‘A cosmopolitan lyric-dramatic talent’ – that is what Eduard Hanslick, the most influential music critic of the nineteenth century, called the composer Charles Gounod, whose life, so full of changes, began in Paris, where he was born on 17 June 1818. Encouraged from early on by his mother, a highly gifted pianist, to pursue a musical career, his initial efforts as a composer were sacred works. It was the singer Pauline Viardot who pointed him in the direction of opera and for whom he composed Sapho, his first stage work (1851). Despite a lukewarm reception by the public, Gounod was persuaded that he was called to be an opera composer, and it was his setting of Faust that established his worldwide fame.
The struggle of the eternal seeker with the powers of the cosmos were not what occupied the centre of Gounod’s interest, but rather that episode from Faust Part One that most readily lent itself to musical adaptation – specifically the ‘Gretchen tragedy’, which Goethe had already woven into his Urfaust, his very first treatment of the material, and which is based on the fate of a servant girl, Susanna Margarethe Brandt, condemned to death in 1772. That is the reason the opera was called Margarethe in the German-speaking world for a long period of time.
Gounod’s Marguerite is a young woman who believes in love and who, through her encounter with Faust, is encouraged to break the conventions regarding social propriety and religious faith that surround her. But in a society that applies different standards to the behaviour of men and women, she doesn’t stand a chance. Marguerite is shown as a male fantasy broken up into the three radically different ways that Faust, Siébel and Valentin regard her: as an object of lust and love, and as a figure of faith. At the same time, she is a strong woman who acts on her own responsibility, even though she comes to grief over the incompatibility of the demands made on her.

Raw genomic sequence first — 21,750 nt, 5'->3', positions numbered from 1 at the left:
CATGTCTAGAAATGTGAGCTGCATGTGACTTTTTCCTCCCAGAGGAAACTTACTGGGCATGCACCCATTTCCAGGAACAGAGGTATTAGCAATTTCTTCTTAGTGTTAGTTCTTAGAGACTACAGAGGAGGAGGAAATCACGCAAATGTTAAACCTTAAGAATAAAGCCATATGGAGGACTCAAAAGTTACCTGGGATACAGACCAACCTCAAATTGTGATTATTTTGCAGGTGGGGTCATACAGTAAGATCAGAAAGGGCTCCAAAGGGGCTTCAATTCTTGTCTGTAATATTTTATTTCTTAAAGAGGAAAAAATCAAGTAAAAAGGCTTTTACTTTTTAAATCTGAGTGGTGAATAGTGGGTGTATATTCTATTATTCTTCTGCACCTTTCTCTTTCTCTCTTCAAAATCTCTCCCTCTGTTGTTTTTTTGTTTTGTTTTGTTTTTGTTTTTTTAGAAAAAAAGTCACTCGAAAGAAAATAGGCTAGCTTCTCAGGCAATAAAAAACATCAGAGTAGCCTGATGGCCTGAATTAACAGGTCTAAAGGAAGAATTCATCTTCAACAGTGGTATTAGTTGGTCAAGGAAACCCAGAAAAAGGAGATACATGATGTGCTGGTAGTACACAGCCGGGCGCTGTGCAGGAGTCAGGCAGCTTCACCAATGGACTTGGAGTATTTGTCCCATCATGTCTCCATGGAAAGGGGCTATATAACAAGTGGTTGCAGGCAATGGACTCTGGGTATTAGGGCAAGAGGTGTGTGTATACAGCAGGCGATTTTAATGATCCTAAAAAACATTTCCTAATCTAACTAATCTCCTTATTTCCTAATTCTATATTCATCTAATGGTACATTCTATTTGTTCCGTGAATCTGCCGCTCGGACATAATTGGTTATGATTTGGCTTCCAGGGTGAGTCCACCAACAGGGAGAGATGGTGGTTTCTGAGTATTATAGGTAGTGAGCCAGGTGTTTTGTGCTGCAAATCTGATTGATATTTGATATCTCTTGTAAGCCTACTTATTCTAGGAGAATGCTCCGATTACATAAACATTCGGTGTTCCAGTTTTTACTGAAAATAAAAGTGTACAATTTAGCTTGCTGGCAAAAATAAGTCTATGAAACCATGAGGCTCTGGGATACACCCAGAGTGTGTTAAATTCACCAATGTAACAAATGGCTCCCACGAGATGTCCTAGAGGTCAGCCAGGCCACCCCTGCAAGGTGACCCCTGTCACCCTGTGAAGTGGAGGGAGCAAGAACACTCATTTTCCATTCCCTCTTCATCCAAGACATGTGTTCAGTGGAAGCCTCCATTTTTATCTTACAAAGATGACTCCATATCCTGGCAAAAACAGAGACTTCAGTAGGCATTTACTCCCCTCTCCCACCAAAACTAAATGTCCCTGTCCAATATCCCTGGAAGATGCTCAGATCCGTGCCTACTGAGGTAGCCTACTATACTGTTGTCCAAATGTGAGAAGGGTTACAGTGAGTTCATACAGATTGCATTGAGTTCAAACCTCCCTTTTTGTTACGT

Faust, torn at the outset between mortal fear and longing for death, has become disillusioned at reaching the boundaries of knowledge, doubts the meaning of his existence, and falls in love with Marguerite’s purity and virginity. She represents to him universal life, an endless future and physical perfection, to all of which he wants to unite himself. Méphistophélès is the seducer who emerges from Faust’s soul (‘Within my bosom dwell two souls, alas…’). He is the manifestation in human form of an unrestrained primal force, a driving energy with whose help Faust believes he is raising himself out of the amorphous social mass and realizing his full individuality. He is no spawn of hell, no demonic being, no figure of superstition but an expression of Faust’s own wishes instead. His behaviour stands above all moral systems and judgements, poses no questions and has as its only goal paving the way to eternal gratification. He is what he appears to be.
Whereas Méphistophélès uses the character of Marguerite to achieve exactly that goal, Valentin sees himself as the stern guardian of the virginal purity of his sister, whom he encircles with all the ploys of religious morality. After the loss of her innocence he ostracizes and curses her at the moment of her death. Among other causes of her undoing, the obligations her society imposes on her are not the least significant.
Marguerite recognizes the clash between social norms and her own feelings. She is undeterred in pursuing her love, is abandoned and rejected, kills her child, and ends up in prison. In a world that turns the victim into the perpetrator on whom a patriarchal society passes judgment, there is nothing left for her but insanity.
At the midpoint stands the ease with which people can be seduced and manipulated. The chorus as a reflection of society exposes the false piety and the double standards of a bourgeois, conservative world view with all its repressions.
As Sartre once said: ‘L’enfer, c’est les autres.’( ‘Hell is the others.’)
Reinhard von der Thannen
(Translation: Vincent Kling)